A few months later, as 1973 began, I met the first of the people from the group that became The Table, and the social life that defined the rest of my years on campus began to take shape. But for a while, I was adrift, and I likely turned to the radio in my own room for comfort. Here’s the top fifteen from the Billboard Hot 100 of November 11, 1972.

“I Can See Clearly Now” by Johnny Nash
“Nights In White Satin” by the Moody Blues
“I’d Love You To Want Me” by Lobo
“Freddie’s Dead (Theme from Superfly)” by Curtis Mayfield
‘I’ll Be Around/How Could I Let You Get Away” by the Spinners
“Garden Party” by Rick Nelson and the Stone Canyon Band
“My Ding-A-Ling” by Chuck Berry
“I Am Woman” by Helen Reddy
“Convention ’72” by the Delegates
“Witchy Woman” by the Eagles
“Listen To The Music” by the Doobie Brothers
“If I Could Reach You” by the 5th Dimension
“Papa Was A Rollin’ Stone” by the Temptations
‘Burning Love/It’s A Matter Of Time” by Elvis Presley
“Good Time Charlie’s Got The Blues” by Danny O’Keefe

There’s some good listening there for the most part. But the list contains, to my mind, one of the worst singles ever to reach No. 1: Chucky Berry’s horrific “My Ding-A-Ling” (which had been No. 1 for two weeks in September).

The best of the bunch would be either the Temptations’ track or the Curtis Mayfield. Gritty and realistic, both records hit hard and were good listening, too. (Regarding the Mayfield track, I have to chuckle every time the Texas Gal and I stop at the local co-op. Some of the baked goods available at the co-op, as proclaimed by a sign on the front door, come from an establishment named Freddie’s Bread. Whenever we go in, I can’t help singing under my breath, “Freddie’s Bread . . . that’s what I said.”)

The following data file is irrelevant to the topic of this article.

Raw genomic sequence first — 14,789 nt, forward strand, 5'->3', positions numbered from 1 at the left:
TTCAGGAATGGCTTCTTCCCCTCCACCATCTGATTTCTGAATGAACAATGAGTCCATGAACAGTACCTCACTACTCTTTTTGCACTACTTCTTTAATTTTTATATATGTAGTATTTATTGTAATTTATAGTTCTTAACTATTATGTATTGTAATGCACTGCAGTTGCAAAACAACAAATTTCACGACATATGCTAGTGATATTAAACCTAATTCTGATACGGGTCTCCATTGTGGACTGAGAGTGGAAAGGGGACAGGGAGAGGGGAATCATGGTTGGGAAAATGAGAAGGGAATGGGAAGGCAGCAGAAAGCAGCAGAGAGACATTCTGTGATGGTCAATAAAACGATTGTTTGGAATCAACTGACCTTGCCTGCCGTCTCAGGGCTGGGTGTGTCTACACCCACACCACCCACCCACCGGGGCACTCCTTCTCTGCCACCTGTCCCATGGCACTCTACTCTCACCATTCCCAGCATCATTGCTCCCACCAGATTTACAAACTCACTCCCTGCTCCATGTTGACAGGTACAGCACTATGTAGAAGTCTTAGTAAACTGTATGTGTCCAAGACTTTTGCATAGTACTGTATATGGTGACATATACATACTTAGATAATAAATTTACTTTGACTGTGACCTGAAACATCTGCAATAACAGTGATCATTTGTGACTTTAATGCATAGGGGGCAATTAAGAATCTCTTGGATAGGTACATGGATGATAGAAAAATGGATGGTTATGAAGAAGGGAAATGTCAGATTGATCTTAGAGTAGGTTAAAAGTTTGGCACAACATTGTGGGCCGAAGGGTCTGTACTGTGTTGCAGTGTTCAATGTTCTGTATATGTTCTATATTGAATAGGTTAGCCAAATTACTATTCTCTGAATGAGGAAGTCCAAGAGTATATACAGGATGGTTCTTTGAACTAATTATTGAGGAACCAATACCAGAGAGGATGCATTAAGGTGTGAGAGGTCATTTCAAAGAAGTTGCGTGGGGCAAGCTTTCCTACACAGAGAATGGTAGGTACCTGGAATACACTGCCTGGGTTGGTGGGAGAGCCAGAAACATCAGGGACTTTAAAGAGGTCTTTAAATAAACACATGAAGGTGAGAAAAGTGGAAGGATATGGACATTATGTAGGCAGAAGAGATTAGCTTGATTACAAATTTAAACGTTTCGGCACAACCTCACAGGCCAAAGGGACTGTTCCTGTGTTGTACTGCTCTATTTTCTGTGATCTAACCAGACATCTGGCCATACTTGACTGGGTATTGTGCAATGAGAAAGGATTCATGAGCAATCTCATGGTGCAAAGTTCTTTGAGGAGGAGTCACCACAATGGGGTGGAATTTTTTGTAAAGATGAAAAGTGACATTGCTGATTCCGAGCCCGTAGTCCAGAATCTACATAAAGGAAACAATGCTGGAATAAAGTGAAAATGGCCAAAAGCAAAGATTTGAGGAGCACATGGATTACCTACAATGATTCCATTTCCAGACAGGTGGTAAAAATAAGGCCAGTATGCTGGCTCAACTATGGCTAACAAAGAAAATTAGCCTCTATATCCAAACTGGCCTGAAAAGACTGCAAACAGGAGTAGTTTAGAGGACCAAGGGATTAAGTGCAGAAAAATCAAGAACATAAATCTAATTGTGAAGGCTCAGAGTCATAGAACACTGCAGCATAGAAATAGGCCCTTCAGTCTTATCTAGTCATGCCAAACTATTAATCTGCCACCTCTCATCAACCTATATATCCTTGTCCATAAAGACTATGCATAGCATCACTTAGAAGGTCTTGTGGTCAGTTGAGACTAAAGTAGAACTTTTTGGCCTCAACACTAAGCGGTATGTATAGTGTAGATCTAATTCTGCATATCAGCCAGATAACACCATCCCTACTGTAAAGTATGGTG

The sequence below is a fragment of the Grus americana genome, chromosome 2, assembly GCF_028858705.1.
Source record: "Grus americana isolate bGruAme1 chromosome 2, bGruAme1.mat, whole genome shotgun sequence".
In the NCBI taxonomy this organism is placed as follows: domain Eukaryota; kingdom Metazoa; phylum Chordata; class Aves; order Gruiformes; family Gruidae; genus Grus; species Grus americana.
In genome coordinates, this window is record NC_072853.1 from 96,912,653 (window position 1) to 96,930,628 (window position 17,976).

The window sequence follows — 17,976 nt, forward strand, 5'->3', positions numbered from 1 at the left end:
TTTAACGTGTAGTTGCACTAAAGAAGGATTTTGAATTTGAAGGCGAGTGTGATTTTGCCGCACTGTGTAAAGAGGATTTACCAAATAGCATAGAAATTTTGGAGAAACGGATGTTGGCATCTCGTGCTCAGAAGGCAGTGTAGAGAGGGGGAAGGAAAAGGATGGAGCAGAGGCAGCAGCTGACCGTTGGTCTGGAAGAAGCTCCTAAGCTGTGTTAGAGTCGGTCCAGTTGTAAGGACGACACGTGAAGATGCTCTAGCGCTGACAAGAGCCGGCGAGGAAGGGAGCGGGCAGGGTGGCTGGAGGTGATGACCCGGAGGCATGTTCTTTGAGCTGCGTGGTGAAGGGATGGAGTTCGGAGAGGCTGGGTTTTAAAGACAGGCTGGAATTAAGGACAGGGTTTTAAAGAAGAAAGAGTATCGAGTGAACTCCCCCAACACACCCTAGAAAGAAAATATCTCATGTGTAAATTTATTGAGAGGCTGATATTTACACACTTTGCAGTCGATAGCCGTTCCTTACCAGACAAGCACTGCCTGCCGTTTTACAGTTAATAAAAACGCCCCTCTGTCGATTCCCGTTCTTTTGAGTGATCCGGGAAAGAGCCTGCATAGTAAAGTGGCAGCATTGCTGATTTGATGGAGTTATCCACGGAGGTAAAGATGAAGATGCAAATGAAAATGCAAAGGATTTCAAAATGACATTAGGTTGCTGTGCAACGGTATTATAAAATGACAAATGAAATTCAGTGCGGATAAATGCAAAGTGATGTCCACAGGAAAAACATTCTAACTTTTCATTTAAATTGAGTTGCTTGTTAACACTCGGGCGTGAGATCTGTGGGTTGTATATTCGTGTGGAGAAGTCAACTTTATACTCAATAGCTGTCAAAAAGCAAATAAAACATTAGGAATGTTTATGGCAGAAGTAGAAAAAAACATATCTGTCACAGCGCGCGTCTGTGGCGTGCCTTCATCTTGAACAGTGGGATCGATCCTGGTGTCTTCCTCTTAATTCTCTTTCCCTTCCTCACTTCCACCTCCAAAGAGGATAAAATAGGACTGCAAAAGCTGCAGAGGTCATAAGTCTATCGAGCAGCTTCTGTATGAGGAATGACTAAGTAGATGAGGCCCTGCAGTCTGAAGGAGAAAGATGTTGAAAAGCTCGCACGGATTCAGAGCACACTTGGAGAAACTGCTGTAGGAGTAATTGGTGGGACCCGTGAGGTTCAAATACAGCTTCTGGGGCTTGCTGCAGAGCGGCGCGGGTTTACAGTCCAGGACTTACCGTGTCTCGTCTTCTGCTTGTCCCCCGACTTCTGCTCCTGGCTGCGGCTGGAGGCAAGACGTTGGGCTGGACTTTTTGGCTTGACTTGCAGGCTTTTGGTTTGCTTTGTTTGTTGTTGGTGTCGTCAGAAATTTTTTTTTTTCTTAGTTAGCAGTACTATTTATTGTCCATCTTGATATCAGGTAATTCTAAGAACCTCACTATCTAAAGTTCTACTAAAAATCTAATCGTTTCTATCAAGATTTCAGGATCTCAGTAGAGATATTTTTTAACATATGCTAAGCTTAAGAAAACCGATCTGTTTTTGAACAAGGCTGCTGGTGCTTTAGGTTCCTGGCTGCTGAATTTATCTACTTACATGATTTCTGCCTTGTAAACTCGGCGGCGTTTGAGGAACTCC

“Convention ’72” was a Dickie Goodman-ish “break-in” record spoofing politics. It was put together, according to the Billboard Book of Top 40 Hits, by a trio of guys in Florida, one of whom was a deejay; the other two owned a record label.

Some of the Top Fifteen is a little soft. I can do without the Lobo, and I know that the Helen Reddy anthem drives some folks mad. The 5th Dimension track is not one of the group’s best, and “Burning Love” has never meant much to me. (I don’t know that I’ve ever heard the B-side, “It’s A Matter Of Time.”

The rest of the records there are pretty good, especially “Garden Party” and “Listen To The Music.”

But none of the fifteen – not counting the two B-sides – are all that hard to hear these days. So I looked a little deeper into the Billboard Hot 100 of November 11, 1972, and at No. 61, I found a little gem, in its third week on the chart.

It never went too much higher. Four weeks later, it would peak at No. 51 and then spend another two weeks in the Hot 100 before falling off the chart entirely. But it likely deserved better.

Isley Brothers – “Work To Do” [T-Neck 936, 1972]